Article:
Vanguard Lowers the Bar on Admirals
On October 6, Vanguard launched yet another offensive in the continuing battle over operating expenses and fund minimums, significantly reducing the entry price for a majority of its funds’ lower-cost Admiral share class.
Vanguard has slashed the minimums on most of its Admiral shares from the old $100,000 level for first-time buyers to anywhere from $10,000 for index funds to $50,000 for actively managed funds. In the past, established Vanguard investors who’d held a fund for 10 years with a balance of $50,000 or more were allowed to convert to Admiral shares, but this move obviously opens up access to a far greater number of investors. $10,000 or $50,000 is quite a bargain when compared to the post-2005 $100,000 minimum or the original $250,000 price of entry for Admirals.
This is just another aggressive step Vanguard has taken over the last few months to garner greater market share in its mutual funds and ETFs. For Vanguard investors, it means lower prices, which we always like to see. If you invest in the Investor class shares of a fund that also offers Admiral shares, we urge you to see if you now qualify for the Admiral version–a call to your rep or a visit to Vanguard’s website could get you promoted to Admiral and save you some money on expenses.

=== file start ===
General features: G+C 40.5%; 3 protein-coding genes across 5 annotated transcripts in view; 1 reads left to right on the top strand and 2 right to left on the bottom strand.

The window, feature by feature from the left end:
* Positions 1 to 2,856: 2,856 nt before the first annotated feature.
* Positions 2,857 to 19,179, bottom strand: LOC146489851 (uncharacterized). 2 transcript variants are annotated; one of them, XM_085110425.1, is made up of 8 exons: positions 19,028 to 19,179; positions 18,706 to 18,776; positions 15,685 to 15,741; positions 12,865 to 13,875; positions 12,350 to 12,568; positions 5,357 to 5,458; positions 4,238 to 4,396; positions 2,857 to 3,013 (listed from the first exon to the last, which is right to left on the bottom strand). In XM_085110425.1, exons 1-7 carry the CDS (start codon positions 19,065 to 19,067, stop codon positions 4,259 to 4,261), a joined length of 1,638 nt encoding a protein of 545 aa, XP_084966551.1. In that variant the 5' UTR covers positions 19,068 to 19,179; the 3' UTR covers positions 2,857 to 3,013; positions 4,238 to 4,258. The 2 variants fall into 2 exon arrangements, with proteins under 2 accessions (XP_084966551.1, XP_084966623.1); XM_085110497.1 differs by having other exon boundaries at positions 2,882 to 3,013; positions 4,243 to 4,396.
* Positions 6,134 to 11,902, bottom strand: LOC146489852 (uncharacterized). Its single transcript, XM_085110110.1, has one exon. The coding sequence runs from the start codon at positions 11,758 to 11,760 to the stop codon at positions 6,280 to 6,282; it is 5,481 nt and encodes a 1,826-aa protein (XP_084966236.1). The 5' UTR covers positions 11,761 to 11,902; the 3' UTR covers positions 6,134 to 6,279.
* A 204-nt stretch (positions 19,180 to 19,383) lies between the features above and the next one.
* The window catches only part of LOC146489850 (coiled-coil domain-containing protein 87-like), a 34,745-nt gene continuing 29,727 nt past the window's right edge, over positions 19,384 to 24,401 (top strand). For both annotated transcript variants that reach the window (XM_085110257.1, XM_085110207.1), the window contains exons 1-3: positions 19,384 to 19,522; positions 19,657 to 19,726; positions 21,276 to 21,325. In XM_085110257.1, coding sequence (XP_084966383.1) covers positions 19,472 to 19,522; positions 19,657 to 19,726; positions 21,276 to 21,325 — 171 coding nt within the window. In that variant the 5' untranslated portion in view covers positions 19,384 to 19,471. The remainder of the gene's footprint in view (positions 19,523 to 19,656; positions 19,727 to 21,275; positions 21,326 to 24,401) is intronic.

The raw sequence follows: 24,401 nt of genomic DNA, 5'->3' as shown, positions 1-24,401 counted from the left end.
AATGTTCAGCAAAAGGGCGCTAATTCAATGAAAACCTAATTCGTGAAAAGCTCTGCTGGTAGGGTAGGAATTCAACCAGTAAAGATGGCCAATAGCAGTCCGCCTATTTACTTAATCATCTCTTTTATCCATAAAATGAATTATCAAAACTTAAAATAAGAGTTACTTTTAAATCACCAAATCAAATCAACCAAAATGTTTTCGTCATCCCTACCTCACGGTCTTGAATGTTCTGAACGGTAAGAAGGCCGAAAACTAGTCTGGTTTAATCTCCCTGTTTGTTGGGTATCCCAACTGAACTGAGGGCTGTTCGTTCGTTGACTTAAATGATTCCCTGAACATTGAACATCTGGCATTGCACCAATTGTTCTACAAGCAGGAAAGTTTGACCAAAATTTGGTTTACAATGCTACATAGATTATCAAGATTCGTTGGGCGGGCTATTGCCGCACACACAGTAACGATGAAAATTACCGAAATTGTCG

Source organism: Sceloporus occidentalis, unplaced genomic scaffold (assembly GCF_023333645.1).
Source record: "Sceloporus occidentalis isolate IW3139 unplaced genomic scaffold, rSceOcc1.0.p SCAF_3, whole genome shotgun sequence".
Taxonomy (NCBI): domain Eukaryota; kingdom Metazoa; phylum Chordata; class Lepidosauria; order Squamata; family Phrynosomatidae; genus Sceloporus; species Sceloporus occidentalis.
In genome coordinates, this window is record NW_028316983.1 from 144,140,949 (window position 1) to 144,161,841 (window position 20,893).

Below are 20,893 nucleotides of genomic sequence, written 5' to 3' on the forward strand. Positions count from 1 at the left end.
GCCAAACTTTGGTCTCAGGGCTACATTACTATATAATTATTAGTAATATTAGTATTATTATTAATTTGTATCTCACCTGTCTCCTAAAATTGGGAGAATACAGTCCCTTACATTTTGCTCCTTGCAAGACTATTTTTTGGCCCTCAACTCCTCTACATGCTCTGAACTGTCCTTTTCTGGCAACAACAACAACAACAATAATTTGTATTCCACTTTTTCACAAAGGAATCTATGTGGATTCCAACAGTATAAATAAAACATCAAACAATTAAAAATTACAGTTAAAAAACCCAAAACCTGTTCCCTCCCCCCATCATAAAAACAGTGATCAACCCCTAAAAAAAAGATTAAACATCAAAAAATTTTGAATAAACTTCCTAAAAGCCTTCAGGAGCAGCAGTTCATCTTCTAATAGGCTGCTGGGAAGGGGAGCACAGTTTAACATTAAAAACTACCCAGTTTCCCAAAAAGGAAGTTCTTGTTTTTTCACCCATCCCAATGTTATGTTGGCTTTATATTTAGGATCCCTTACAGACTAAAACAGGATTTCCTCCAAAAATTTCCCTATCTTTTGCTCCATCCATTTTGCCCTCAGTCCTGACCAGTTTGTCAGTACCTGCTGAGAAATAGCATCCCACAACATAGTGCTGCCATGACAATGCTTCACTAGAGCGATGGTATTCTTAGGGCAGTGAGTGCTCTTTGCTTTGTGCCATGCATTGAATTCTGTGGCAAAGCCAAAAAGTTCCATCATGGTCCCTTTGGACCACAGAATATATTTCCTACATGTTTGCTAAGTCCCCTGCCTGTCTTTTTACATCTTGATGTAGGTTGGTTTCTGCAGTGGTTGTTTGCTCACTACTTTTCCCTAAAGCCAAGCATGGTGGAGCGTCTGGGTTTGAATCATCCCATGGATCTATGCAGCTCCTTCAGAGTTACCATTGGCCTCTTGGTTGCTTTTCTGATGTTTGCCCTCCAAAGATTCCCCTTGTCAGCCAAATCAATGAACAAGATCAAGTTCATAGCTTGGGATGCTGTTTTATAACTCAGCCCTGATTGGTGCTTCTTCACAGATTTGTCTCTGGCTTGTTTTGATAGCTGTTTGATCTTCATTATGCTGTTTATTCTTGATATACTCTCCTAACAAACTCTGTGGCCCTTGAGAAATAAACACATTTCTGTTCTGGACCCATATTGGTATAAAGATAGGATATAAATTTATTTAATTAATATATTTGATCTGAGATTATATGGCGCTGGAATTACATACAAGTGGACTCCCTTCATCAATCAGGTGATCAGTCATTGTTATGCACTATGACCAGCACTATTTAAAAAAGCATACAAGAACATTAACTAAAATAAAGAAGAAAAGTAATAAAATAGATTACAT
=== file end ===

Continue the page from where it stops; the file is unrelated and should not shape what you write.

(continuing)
Overdue Manager Change
Just a day after dropping its Admiral bomb on the marketplace, Vanguard dropped another bigger one on the AllianceBernstein team managing two-thirds of the perennially underperforming U.S. Growth, firing them from the fund. William Blair & Co. will continue to manage about a third of the fund’s assets, with a third each handed to Wellington Management and a newcomer to Vanguard, Delaware Investments.
AllianceBernstein was originally hired to run U.S. Growth in June 2001 to replace Lincoln Capital and they were joined by a team from William Blair in April 2004. Since 2008, AllianceBernstein swapped the managers within the firm responsible for running U.S. Growth a few times, calling into question whether the fund would ever see continuity in management. None of the teams had much success however, with U.S. Growth’s performance relative to Vanguard’s other growth funds consistently lagging, often significantly.
In fact, the years of underperformance (something we’ve talked about in past Adviser Fund Updates) and the steady bleeding away of billions of dollars of fund assets (from $11.6 billion when AllianceBernstein took over to just $3.7 billion at the end of September) invites questions about Vanguard’s board of director–most importantly, where were they as this slow-motion train wreck of a fund ran off the rails? It’s a question we will probably never see satisfactorily answered now that the manager change has been made.
We’re glad to see the firm finally take action (although we still harbor reservations about the multiple manager approach to fund management) and we’ll be watching U.S. Growth closely in the coming months to see if there is any improvement under the new regime. For now, we’d advise investors to continue to give U.S. Growth a wide berth.
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